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Battery life is where it gets interesting. We can say that we've always labelled LG as a brand that makes mobiles with the worst battery life.
Even feature phones like the Shine which had little going on lasted barely 12 hours. The Optimus 3D was just a joke. We literally got three hours out of that in one day. You can imagine what we expected from the Optimus 4X HD. Let's say we weren't optimistic.
It's really nice to be surprised. This baby packs a 2,150 mAh power pack. Clearly, LG doesn't want to be outdone by Samsung which has also gone for a similar 2,100mAh size in the Galaxy S3.
And we can comfortably say that this is probably the first LG we have ever used where we are confident of getting through the day on a charge. You won't be able to go overboard, as battery life isn't amazing - this is no Motorola RAZR Maxx, after all. But if you stay sensible, you'll be fine until bedtime.
We took our unit off charge at 8am on Saturday morning and used it to listen to the radio for about 30 mins before switching to the music player when we went on the tube for another half hour.
Over the course of the day, we connected to Wi-Fi for browsing (about 40 mins worth in total) as well as making about an hour's worth of calls, sending umpteen tweets and sending and receiving emails. We got home at midnight with 21% left.
Had we been watching videos on the train or playing CPU-intensive games, then we'd have probably lost a lot more charge and had to connect the USB cable but that's to be expected. When not being used, the battery used practically no juice for hours at a time.
Connecting the Optimus 4X HD left, right and centre will use up a fair bit of juice but luckily, if it's your aim to do that, you can do so much. Every single method of connecting your phone is here – from the obvious Wi-Fi, GPS and Bluetooth as well as newer iterations like Wi-Fi direct.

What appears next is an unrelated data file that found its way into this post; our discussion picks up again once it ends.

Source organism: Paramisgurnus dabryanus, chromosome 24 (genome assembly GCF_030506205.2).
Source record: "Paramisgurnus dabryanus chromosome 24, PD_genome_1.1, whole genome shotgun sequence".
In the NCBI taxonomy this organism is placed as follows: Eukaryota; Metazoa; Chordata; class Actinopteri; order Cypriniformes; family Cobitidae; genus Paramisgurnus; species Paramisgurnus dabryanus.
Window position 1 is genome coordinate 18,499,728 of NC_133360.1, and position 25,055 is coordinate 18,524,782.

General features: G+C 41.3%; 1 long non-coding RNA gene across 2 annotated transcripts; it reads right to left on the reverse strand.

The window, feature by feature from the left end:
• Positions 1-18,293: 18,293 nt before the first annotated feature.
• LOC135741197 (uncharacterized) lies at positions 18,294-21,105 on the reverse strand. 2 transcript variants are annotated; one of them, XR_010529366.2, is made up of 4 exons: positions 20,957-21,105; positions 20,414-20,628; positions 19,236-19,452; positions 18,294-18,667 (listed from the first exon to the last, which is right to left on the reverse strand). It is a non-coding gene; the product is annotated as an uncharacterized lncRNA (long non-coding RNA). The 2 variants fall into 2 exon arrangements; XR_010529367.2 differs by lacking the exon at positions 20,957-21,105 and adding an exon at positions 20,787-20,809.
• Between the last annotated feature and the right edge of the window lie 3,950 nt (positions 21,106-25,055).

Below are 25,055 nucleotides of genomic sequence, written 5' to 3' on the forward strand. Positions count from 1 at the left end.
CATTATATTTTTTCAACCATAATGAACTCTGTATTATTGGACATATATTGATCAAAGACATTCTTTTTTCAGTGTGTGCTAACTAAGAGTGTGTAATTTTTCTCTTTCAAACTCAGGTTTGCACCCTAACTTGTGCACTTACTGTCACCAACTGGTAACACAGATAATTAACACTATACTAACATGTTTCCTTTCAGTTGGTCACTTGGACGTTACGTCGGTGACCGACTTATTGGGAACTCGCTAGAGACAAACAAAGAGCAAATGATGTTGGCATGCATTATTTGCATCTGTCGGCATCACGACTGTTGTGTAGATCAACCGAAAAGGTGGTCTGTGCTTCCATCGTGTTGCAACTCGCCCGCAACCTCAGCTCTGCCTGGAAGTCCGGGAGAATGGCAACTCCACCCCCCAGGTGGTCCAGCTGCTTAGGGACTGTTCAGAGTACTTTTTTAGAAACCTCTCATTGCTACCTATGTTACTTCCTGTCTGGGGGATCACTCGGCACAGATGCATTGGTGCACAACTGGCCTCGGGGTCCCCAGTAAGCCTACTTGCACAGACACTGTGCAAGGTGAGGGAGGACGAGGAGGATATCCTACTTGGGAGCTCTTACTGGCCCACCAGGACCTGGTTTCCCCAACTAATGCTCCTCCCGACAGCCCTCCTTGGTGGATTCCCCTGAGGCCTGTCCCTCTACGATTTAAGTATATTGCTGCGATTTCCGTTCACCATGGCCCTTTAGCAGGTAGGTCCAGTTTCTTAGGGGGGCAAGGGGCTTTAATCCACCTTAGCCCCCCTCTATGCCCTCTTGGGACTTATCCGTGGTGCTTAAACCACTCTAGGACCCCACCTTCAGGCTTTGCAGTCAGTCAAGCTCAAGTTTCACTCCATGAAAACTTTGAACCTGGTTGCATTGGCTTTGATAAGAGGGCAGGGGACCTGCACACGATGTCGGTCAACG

You also have the ability to turn the Optimus 4X HD into a wireless hotspot as you can with most Android devices, though use it wisely as your network may think it's Christmas if you go overboard with data use.
NFC is the big buzzword of the moment and LG's one of those really pushing 'tags'. The idea is that you have a tag (about the size of a large square of chocolate) and you program your phone to do something when it swipes against the tag.
It's actually really handy and we were left wondering how we managed without them. Here's what we did – put a tag in the kitchen (where the Wi-Fi signal doesn't extend) on the side of the cupboard so that every time we walked into the kitchen, we could swipe it against the tag and it would disable Wi-Fi.
We did the same in the car to enable Bluetooth. It's not all about turning radios on and off – you can send text messages automatically, start apps and so forth. It's all done through an app that comes preinstalled called LG Tag+ which allows you to write those instructions to tags.
And the beauty is that you don't have to open the app when you swipe. The phone's always listening. Our box came with two included though it's worth checking if your retail unit will do the same. Some suppliers may even throw in a few extra tags if you learn the art of bartering.
Finally, getting media onto the Optimus 4X HD is a cinch. Using a Mac is not like pulling teeth as it has been with other handsets. And using a PC is a dream with a host of connectivity options brought up the second you connect the USB cable to your phone.
Drag and drop works, quickly and easily, and that's how it should be.
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